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Review ARTICLE

Front. Mol. Neurosci., 29 June 2016 | https://doi.org/10.3389/fnmol.2016.00050

Defects of the Glycinergic Synapse in Zebrafish

  • Department of Chemistry and Biological Science, College of Science and Engineering, Aoyama Gakuin University, Sagamihara, Japan

Glycine mediates fast inhibitory synaptic transmission. Physiological importance of the glycinergic synapse is well established in the brainstem and the spinal cord. In humans, the loss of glycinergic function in the spinal cord and brainstem leads to hyperekplexia, which is characterized by an excess startle reflex to sudden acoustic or tactile stimulation. In addition, glycinergic synapses in this region are also involved in the regulation of respiration and locomotion, and in the nociceptive processing. The importance of the glycinergic synapse is conserved across vertebrate species. A teleost fish, the zebrafish, offers several advantages as a vertebrate model for research of glycinergic synapse. Mutagenesis screens in zebrafish have isolated two motor defective mutants that have pathogenic mutations in glycinergic synaptic transmission: bandoneon (beo) and shocked (sho). Beo mutants have a loss-of-function mutation of glycine receptor (GlyR) β-subunit b, alternatively, sho mutant is a glycinergic transporter 1 (GlyT1) defective mutant. These mutants are useful animal models for understanding of glycinergic synaptic transmission and for identification of novel therapeutic agents for human diseases arising from defect in glycinergic transmission, such as hyperekplexia or glycine encephalopathy. Recent advances in techniques for genome editing and for imaging and manipulating of a molecule or a physiological process make zebrafish more attractive model. In this review, we describe the glycinergic defective zebrafish mutants and the technical advances in both forward and reverse genetic approaches as well as in vivo visualization and manipulation approaches for the study of the glycinergic synapse in zebrafish.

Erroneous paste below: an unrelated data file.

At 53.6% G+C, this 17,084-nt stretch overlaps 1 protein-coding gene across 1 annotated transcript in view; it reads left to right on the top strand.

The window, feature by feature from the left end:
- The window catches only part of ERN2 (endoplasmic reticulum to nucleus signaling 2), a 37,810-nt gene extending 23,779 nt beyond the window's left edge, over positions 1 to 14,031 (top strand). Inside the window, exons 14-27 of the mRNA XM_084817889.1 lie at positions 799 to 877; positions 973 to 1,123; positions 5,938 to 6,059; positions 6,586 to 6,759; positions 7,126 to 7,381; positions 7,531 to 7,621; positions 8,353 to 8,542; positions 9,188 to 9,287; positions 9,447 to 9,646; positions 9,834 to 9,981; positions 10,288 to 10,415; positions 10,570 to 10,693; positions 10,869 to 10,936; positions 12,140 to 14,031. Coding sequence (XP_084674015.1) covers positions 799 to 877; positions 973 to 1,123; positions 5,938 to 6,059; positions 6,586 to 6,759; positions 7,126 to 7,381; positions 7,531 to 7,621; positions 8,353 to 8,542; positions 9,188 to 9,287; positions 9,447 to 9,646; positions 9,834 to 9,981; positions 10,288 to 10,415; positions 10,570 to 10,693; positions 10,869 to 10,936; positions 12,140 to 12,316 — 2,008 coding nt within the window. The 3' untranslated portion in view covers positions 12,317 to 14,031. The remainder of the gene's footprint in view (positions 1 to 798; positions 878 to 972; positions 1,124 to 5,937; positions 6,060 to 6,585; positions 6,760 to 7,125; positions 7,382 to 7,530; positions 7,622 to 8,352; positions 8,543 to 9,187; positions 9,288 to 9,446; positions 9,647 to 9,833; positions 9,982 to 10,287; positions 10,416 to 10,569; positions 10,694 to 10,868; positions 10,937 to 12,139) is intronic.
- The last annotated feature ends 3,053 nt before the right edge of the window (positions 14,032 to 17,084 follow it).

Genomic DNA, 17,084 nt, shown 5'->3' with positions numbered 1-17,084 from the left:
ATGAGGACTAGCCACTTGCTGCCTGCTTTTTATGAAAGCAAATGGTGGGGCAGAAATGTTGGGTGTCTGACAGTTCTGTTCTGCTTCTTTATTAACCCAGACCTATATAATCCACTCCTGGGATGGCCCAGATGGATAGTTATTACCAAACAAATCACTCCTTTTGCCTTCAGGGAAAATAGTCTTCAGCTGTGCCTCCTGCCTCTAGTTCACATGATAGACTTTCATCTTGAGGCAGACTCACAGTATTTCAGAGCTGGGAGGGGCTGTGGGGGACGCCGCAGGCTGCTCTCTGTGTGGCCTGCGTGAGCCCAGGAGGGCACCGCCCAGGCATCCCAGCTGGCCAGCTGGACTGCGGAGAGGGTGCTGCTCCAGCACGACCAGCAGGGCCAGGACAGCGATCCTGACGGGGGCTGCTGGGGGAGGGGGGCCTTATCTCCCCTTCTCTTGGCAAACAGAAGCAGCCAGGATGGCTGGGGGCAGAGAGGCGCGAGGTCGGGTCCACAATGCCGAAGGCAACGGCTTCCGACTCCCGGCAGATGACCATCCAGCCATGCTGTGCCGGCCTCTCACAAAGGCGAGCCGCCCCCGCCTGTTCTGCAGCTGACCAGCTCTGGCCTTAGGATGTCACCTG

Overview of Glycinergic Neurotransmission in the Mammalian Nervous System

Glycine is a major inhibitory neurotransmitter in the brainstem and spinal cord. The glycinergic transmission plays important roles in the reflex and the control of rhythmic motor behaviors such as locomotion and breathing (Schmid et al., 1991, 1996; Gomeza et al., 2003a; Grillner, 2003; Callister and Graham, 2010), as well as nociceptive processing (Baba et al., 2001; Ahmadi et al., 2002; Harvey et al., 2004; Zeilhofer, 2005). Glycine receptors (GlyRs) are also expressed in the retina (Sassoè-Pognetto et al., 1994; Haverkamp et al., 2003, 2004; Jusuf et al., 2005; Heinze et al., 2007) and various regions of the brain, such as amygdala (McCool and Botting, 2000; McCool and Farroni, 2001), hippocampus (Malosio et al., 1991; Chattipakorn and McMahon, 2002, 2003; Brackmann et al., 2004; Danglot et al., 2004; Eichler et al., 2009; Jonsson et al., 2012; Chen et al., 2014; Winkelmann et al., 2014; Çalişkan et al., 2016), midbrain (Malosio et al., 1991; Mangin et al., 2002; Jonsson et al., 2012), neocortex (Malosio et al., 1991; Jonsson et al., 2012; Salling and Harrison, 2014), to regulate neuronal network excitability. GlyRs are pentameric ligand-gated chloride channels taking the form of α-subunit homopentamers or αβ-subunit heteropentamars. The α-subunit is ligand-binding subunit (Becker et al., 1988; Grenningloh et al., 1990a,b; Kuhse et al., 1990), whereas the β-subunit binds to synaptic gephyrin scaffold consisting of tens to hundreds gephyrin molecules, thereby the αβ heteromeric GlyRs can be accumulated at postsynaptic sites (Kirsch et al., 1993; Meyer et al., 1995; Feng et al., 1998; Hanus et al., 2004; Sola et al., 2004; Grudzinska et al., 2005; Kim et al., 2006; Calamai et al., 2009; Herweg and Schwarz, 2012; Specht et al., 2013). However, the postsynaptic localization of GlyR is not permanent. GlyRs are constantly exchanged between synaptic sites and extrasynaptic plasma-membrane by means of lateral diffusion, and alterations of the diffusion properties have been considered to be mechanisms involved in the synaptic plasticity (Meier et al., 2001; Dahan et al., 2003; Ehrensperger et al., 2007; Lévi et al., 2008; Calamai et al., 2009; Specht et al., 2011). Furthermore, the postsynaptic gephyrin scaffold is involved in regulation of the properties for synaptic plasticity in both glycinergic synapses and GABAergic synapses through interactions with various proteins (Fritschy et al., 2008; Tyagarajan and Fritschy, 2014).